Zoledronic Acid Fails to Benefit Women With Chemoresistant Breast Cancer

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Gunter von Minckwitz, MD, PhD

Role of Zoledronic Acid in Early Breast Cancer

We experienced a number of challenges while conducting this study and are sharing what we have learned with other researchers considering running these extremely complicated trials.

—Gunter von Minckwitz, MD, PhD

Zoledronic acid does not improve outcomes in patients with early breast cancer who do not have a full response to neoadjuvant anthracycline/taxane–based chemotherapy, according to results of the Neo-Adjuvant Trial Add-On (NATAN) study presented at the 2013 San Antonio Breast Cancer Symposium.1 A trend was observed for some benefit of zoledronic acid in women over 55 years old, consistent with the Early Breast Cancer Trialists’ Collaborative Group (EBCTCG) meta-analysis (aka “Oxford Overview”) on the effects of bisphosphonates, reported at the same meeting.2

“There are not a lot of postsurgery options for patients with residual disease after neoadjuvant chemotherapy who we consider chemoresistant. In this first randomized postneoadjuvant study investigating zoledronic acid in patients without a pathologic complete response after neoadjuvant chemotherapy, no benefit was observed,” stated lead author Gunter von Minckwitz, MD, PhD, Chairman of the German Breast Group and Professor of Gynecology at the University of Frankfurt, Germany.

NATAN Trial Details

The phase III NATAN trial enrolled 693 women with early breast cancer and residual tumor after two cycles of neoadjuvant chemotherapy with anthracycline and taxane between 2005 and 2009. After surgery, the women were randomly assigned to receive or not receive treatment with intravenous zoledronic acid every 4 weeks for 6 months, then every 3 months for 2 years, then every 6 months for 2.5 years, for a total of 5 years.

Treatment arms were well balanced for demographic and disease characteristics. Mean age was about 50; about one-third were over age 55 years; about 72% had ductal invasive carcinoma; 31% had grade 3 disease; about 79% were hormone receptor–positive, and 17% were HER2-positive; 15% had stable disease or progressive disease following neoadjuvant chemotherapy. Prior and/or simultaneous trastuzu­mab (Herceptin), endocrine therapy, and radiotherapy were allowed.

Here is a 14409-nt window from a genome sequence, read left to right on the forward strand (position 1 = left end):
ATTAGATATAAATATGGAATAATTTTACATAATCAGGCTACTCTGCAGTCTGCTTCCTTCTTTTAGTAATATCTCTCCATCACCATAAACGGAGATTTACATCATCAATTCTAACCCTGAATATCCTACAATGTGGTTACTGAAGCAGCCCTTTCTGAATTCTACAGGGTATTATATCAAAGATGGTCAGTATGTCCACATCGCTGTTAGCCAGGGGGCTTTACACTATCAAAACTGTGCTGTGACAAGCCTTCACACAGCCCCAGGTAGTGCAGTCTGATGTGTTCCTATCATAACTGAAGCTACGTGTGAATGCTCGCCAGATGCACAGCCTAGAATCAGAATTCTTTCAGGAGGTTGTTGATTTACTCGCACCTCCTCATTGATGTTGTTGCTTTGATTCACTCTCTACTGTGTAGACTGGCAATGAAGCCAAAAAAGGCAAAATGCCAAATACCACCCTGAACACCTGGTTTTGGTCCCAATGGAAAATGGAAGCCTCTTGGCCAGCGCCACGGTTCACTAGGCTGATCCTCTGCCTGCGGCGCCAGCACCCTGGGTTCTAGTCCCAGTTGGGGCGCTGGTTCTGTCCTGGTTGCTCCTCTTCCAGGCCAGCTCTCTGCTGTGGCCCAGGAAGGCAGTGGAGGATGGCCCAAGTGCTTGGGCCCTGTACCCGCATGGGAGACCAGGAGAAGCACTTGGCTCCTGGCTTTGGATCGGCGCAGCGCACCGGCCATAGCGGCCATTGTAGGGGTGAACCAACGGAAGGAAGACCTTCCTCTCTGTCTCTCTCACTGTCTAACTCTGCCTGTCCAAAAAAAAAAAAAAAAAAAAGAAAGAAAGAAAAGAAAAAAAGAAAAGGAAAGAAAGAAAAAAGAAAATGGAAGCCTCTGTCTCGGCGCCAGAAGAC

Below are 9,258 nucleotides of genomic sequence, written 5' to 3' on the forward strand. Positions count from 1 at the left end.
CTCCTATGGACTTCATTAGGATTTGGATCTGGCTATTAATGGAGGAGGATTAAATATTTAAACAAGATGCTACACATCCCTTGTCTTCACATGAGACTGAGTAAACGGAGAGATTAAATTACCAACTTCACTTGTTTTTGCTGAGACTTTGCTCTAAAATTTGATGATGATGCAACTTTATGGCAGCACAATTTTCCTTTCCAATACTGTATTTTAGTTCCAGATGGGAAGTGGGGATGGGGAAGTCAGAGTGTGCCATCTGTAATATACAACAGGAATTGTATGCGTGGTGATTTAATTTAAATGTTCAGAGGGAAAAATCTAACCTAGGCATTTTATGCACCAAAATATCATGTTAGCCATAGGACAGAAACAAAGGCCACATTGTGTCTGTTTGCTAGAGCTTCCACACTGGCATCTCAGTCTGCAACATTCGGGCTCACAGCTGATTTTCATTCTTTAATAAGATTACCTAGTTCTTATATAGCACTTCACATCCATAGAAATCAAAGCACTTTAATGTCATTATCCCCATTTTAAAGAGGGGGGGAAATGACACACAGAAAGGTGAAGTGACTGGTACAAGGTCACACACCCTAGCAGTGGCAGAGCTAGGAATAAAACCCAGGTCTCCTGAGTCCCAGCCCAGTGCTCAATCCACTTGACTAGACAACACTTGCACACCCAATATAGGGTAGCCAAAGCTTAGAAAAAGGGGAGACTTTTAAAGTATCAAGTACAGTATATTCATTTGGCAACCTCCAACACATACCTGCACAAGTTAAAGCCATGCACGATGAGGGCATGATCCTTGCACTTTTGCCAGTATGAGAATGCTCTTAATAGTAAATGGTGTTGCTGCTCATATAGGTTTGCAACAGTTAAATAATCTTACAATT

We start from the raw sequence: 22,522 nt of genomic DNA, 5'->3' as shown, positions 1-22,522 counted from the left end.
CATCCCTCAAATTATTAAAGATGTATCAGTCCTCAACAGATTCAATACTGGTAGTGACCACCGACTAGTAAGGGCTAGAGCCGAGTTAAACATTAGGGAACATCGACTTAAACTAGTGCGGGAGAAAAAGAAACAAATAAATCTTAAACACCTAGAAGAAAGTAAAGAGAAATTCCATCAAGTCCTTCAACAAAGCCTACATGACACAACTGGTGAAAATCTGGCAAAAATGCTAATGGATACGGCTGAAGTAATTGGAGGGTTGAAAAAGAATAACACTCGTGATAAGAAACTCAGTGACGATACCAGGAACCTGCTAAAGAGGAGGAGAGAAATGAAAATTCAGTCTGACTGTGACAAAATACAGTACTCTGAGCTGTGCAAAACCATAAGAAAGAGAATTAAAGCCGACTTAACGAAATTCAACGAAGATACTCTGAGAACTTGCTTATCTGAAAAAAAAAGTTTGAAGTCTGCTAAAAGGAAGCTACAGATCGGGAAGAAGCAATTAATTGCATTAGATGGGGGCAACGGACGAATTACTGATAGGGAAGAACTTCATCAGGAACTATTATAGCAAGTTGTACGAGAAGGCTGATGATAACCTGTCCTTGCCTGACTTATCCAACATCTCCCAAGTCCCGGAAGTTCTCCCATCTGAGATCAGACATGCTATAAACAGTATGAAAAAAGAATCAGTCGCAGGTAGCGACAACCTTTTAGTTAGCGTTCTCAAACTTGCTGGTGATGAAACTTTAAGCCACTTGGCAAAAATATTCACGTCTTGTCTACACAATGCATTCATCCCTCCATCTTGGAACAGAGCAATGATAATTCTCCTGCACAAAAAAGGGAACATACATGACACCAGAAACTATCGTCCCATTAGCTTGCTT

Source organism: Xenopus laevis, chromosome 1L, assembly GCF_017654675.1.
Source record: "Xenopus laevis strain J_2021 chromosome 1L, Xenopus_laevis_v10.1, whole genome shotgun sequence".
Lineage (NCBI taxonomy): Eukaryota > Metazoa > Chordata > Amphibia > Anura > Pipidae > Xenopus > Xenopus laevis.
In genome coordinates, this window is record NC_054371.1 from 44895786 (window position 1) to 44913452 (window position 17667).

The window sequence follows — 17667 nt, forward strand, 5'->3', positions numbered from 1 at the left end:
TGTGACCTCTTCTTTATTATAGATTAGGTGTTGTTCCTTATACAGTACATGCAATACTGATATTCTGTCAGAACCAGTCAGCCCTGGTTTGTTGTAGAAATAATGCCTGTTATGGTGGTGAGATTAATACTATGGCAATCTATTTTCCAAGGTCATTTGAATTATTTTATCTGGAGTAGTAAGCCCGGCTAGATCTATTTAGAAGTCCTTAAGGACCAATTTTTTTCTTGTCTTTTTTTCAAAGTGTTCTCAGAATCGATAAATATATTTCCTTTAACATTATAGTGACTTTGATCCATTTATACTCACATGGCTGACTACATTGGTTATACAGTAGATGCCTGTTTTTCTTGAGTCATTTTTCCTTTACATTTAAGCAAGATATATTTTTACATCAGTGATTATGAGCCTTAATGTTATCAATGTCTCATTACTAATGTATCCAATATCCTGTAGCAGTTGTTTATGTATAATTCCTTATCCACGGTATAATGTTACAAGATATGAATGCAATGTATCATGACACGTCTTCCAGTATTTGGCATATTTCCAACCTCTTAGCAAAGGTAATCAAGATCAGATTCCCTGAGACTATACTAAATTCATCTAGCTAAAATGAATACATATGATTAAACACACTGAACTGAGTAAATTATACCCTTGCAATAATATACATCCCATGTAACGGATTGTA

A preplanned interim analysis was undertaken because the observed event rate at 48 months was 148, which was only 50% of the required rate. It would have taken another 6 to 8 years to reach the required 316 events for a final analysis, Dr. von Minckwitz explained.

Key Outcomes

No significant difference in disease-free survival (P = .7885) or overall survival (P = .4082) was observed between the two treatment arms. Furthermore, no subgroup had a significant advantage with zoledronic acid. However, a nonsignificant trend favored zoledronic acid in women over age 55, showing a 17% reduction in risk of progression.

“This is consistent with the risk reduction in postmenopausal women shown in the Oxford meta-analysis presented at this meeting. It is the older women who benefit from zoledronic acid,” Dr. von Minckwitz said. “Better patient selection is needed to study future compounds in this setting,” he added.

“We would need a very large trial to show the benefit of zoledronic acid. The Oxford meta-analysis included 7,000 patients and 36 randomized controlled trials,” Dr. von Minckwitz noted.

Complicated Trials

Other postneoadjuvant treatment options under study in chemoresistant breast cancer patients include rucaparib (an oral PARP inhibitor) for triple-negative breast cancer, palbociclib in women with hormone receptor–positive/HER2-negative disease, and ado-trastuzumab emtansine (Kadcyla) in patients with chemoresistant HER2-positive disease.

“We experienced a number of challenges while conducting this study and are sharing what we have learned with other researchers considering running these extremely complicated trials,” he noted. ■

Disclosure: Dr. von Minckwitz has received research grants from Novartis and Roche and consultancy honoraria from Roche.


1. von Minckwitz G, Rezai M, Eidtmann H, et al: Postneoadjuvant treatment with zoledronate in patients with tumor residuals after anthracyclines-taxane-based chemotherapy for primary breast cancer: The phase III NATAN study (GBG 36/ABCSG XX). 2013 San Antonio Breast Cancer Symposium. Abstract S5-05. Presented December 13, 2013.

2. Coleman R, Gnant M, Paterson A, et al: Effects of bisphosphonate treatment on recurrence and cause-specific mortality in women with early breast cancer: A meta-analysis of individual patient data from randomised trials. 2013 San Antonio Breast Cancer Symposium. Abstract S4-07. Presented December 12, 2013.

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Expert Point of View: Peter Ravdin, MD

The NATAN study showed that zoledronic acid doesn’t work in that average woman in this trial [one with early breast cancer, residual tumor remaining after neoadjuvant therapy]. There is, however, a trend to modest benefit in women older than 55, which is consistent with statistically significant...